Interesting little snippet on the news this morning: the EU carbon trading scheme is in some trouble, with prices heading down, because countries have issued excessive permits. Oops: someone has been careless (or naughty: I wonder which?). But thats for another day: today is:
Reducing CO2 emissions from the UK power sector: A report for WWF-UK by ILEX Energy Consulting, May 2006.
Whether its at all reliable I can’t really guess. Its got lots of acronyms and tables and figures to baffle the unwary, though. Its only about CO2 from power. Its own take is:
The analysis shows that relatively minor extensions to current policies and targets could enable the UK power sector to cut its CO2 emissions by approximately 40% from 1990 levels by 2010 and maintain them at this level until 2025 despite the closure of almost all nuclear power plants during this period. The modelling also shows that further incorporation of government aspirations and evolution of existing policies could potentially reap reductions of around 55% from 1990 levels through to 2025.
Part of that cut has already occured, in the switch from coal to gas. The report sez A key issue is the role that gas will play in the fuel mix. The results suggest that by 2025 between 62% and 65% of electricity generated will be done using gas. This seems perhaps somewhat dubious/optimistic. Is there really enough gas to supply that much power (for us and everyone else?) and will it be cheap enough? Most of the savings (as it says) occur by 2010; and I couldn’t see from the report exactly where they were coming from. Curious.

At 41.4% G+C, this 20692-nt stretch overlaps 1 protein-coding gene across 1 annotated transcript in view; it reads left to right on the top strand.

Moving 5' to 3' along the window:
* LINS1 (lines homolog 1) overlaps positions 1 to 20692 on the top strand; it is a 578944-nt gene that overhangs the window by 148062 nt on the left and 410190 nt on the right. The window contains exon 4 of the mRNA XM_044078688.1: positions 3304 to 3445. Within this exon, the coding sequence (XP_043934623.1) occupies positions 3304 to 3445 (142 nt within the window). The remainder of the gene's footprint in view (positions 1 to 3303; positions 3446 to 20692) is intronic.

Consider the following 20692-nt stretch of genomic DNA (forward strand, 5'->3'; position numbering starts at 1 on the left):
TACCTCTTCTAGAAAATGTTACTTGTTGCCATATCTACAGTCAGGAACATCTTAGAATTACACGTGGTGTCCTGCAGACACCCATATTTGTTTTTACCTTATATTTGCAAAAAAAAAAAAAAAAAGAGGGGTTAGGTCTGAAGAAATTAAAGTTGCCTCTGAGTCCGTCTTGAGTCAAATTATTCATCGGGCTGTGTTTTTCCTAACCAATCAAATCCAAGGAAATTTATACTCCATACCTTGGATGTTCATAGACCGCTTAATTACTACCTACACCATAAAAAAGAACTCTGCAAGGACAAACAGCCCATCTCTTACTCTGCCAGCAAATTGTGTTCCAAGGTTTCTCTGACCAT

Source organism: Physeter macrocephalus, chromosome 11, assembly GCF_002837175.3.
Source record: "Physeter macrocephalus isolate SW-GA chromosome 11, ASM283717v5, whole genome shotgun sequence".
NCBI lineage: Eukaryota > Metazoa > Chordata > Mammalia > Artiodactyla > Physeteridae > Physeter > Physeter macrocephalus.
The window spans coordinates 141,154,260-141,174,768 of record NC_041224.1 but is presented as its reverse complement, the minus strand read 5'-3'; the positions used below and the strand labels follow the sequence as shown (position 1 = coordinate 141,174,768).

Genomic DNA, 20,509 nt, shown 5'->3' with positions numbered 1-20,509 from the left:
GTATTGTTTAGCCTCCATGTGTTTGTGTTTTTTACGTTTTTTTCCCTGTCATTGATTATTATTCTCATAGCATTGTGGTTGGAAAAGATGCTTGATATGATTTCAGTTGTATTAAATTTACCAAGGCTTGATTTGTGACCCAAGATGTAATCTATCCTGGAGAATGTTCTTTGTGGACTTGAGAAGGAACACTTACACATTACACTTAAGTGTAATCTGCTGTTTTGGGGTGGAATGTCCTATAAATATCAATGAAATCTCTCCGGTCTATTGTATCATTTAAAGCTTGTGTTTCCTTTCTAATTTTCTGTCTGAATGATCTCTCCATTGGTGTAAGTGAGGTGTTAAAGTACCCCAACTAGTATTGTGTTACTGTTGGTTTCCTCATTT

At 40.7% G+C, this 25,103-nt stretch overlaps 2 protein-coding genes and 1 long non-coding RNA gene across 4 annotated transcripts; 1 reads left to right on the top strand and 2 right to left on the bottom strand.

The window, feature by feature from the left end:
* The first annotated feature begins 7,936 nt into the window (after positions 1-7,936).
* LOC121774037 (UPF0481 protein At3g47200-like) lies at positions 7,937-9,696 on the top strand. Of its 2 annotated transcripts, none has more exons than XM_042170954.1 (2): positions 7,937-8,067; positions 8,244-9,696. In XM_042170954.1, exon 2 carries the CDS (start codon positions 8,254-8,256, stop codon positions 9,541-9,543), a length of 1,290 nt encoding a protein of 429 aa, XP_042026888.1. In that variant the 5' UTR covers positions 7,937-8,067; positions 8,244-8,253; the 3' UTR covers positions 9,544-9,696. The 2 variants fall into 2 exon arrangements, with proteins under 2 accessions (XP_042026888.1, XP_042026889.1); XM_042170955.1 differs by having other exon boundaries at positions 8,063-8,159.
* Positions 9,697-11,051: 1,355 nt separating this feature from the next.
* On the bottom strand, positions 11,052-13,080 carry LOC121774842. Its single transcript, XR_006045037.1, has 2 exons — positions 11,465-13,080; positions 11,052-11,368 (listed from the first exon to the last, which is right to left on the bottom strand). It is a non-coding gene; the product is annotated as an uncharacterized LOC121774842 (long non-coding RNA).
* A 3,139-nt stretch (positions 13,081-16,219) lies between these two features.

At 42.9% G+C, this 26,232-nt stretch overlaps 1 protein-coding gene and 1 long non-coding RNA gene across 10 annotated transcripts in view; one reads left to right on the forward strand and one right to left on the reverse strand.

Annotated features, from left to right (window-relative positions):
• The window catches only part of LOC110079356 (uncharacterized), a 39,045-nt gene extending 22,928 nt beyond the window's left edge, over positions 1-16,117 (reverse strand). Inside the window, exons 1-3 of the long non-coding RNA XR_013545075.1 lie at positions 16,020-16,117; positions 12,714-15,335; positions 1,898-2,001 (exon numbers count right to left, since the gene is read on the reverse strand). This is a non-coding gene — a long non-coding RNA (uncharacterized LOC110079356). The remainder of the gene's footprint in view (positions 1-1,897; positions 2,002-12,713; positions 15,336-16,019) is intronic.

There is also a section (p 22) on carbon capture and storage. Ignoring (I think) the what-to-do-with-the-captured-CO2 it suggests that capturing most of the CO2 costs about 2x as much fuel use.
P 35 has a nice graph about historic and future electricity prices. These show options under the 3 scenarios out to 2050… and oddly enough prices are roughly stable at 2005 values (£37/Mwh), plus or minus a bit, to 2050; though the BAU scenario is cheaper than the action scenarios. However… then you look at 2003 (£19) and 2004 (£22) and wonder if these projections are wroth anything, cos I bet an analysis started a year earlier would not have predicted anything as high as £37 for 2005.
So thats all a bit inconclusive really. What I want is for someone else to read the report properly and tell me what to think :-)